There is a high incidence of urinary tract infection (UTI) in patients with neurogenic lower urinary tract function. This results in significant morbidity and health care utilization. Multiple well-established risk factors unique to a neurogenic bladder (NB) exist while others require ongoing investigation. It is important for care providers to have a good understanding of the different structural, physiological, immunological and catheter-related risk factors so that they may be modified when possible. Diagnosis remains complicated. Appropriate specimen collection is of paramount importance and a UTI cannot be diagnosed based on urinalysis or clinical presentation alone. A culture result with a bacterial concentration of ≥10(3) CFU/mL in combination with symptoms represents an acceptable definition for UTI diagnosis in NB patients. Cystoscopy, ultrasound and urodynamics should be utilized for the evaluation of recurrent infections in NB patients. An acute, symptomatic UTI should be treated with antibiotics for 5-14 days depending on the severity of the presentation. Antibiotic selection should be based on local and patient-based resistance patterns and the spectrum should be as narrow as possible if there are no concerns regarding urosepsis. Asymptomatic bacteriuria (AB) should not be treated because of rising resistance patterns and lack of clinical efficacy. The most important preventative measures include closed catheter drainage in patients with an indwelling catheter and the use of clean intermittent catheterization (CIC) over other methods of bladder management if possible. The use of hydrophilic or impregnated catheters is not recommended. Intravesical Botox, bacterial interference and sacral neuromodulation show significant promise for the prevention of UTIs in higher risk NB patients and future, multi-center, randomized controlled trials are required.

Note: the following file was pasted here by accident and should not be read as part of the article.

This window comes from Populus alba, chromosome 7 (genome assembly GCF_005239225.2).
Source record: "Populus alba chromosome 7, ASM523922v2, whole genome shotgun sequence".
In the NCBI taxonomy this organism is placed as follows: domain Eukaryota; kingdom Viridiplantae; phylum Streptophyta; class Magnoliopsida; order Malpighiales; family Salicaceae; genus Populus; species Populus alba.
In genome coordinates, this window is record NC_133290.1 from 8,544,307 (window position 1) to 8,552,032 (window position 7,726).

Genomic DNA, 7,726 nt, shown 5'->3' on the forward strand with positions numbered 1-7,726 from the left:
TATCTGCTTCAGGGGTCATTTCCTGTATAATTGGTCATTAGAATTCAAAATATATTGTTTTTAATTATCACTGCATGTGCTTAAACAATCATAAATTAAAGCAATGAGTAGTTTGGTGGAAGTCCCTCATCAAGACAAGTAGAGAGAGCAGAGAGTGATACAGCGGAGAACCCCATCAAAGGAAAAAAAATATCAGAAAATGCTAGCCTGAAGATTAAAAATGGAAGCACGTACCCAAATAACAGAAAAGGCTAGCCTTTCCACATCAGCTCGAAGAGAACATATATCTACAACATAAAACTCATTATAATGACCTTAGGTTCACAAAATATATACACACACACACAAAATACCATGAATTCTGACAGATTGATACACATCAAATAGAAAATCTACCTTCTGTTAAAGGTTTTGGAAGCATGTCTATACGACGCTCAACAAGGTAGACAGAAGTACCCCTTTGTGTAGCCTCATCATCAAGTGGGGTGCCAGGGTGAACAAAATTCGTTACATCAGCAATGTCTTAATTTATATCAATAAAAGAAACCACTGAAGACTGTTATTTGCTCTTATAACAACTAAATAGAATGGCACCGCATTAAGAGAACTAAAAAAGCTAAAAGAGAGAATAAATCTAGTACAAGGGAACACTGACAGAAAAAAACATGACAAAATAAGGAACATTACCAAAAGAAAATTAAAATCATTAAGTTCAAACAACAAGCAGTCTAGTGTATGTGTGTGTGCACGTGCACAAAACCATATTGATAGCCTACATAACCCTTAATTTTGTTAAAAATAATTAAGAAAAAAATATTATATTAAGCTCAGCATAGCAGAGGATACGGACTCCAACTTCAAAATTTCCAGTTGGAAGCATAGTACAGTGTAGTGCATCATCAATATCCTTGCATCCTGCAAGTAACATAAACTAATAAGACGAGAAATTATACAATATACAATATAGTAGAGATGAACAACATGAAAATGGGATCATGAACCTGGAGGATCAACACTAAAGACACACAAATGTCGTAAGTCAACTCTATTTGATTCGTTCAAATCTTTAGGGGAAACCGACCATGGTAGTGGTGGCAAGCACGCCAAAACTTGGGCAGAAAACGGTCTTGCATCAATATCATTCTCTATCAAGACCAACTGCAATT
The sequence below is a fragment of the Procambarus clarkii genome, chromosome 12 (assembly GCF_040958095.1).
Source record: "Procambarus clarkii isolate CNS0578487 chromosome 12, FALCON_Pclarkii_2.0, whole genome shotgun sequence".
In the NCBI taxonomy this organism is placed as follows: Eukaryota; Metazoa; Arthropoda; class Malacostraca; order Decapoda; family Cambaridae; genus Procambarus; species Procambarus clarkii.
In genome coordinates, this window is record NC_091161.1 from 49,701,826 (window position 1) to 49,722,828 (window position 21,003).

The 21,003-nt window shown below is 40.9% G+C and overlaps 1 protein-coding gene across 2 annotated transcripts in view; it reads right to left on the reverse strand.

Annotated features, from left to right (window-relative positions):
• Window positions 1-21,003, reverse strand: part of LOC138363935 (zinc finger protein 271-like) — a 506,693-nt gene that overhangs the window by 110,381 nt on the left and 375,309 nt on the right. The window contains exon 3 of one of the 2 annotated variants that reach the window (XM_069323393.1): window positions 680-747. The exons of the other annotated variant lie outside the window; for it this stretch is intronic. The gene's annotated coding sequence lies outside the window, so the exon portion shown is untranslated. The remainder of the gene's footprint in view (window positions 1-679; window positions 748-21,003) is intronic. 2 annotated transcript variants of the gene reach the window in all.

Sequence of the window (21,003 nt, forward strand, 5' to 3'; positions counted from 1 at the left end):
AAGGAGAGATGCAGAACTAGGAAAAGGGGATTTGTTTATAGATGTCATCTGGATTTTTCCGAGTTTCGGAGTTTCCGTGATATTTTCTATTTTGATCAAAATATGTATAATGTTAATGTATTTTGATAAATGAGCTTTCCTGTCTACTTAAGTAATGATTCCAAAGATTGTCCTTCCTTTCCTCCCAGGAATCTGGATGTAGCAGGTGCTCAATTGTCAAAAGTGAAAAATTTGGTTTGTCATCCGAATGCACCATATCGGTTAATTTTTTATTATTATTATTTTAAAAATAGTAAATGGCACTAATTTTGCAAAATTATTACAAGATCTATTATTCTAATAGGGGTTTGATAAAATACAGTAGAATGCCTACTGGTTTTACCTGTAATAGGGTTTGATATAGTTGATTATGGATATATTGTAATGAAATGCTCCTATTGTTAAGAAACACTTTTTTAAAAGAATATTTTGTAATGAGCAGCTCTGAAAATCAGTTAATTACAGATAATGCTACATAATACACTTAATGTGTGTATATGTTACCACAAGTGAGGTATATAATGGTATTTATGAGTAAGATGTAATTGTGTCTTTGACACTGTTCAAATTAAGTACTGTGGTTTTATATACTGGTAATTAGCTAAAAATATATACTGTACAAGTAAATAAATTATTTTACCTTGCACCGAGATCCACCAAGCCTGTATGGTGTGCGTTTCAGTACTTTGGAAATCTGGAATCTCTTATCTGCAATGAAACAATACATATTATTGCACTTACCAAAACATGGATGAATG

PDF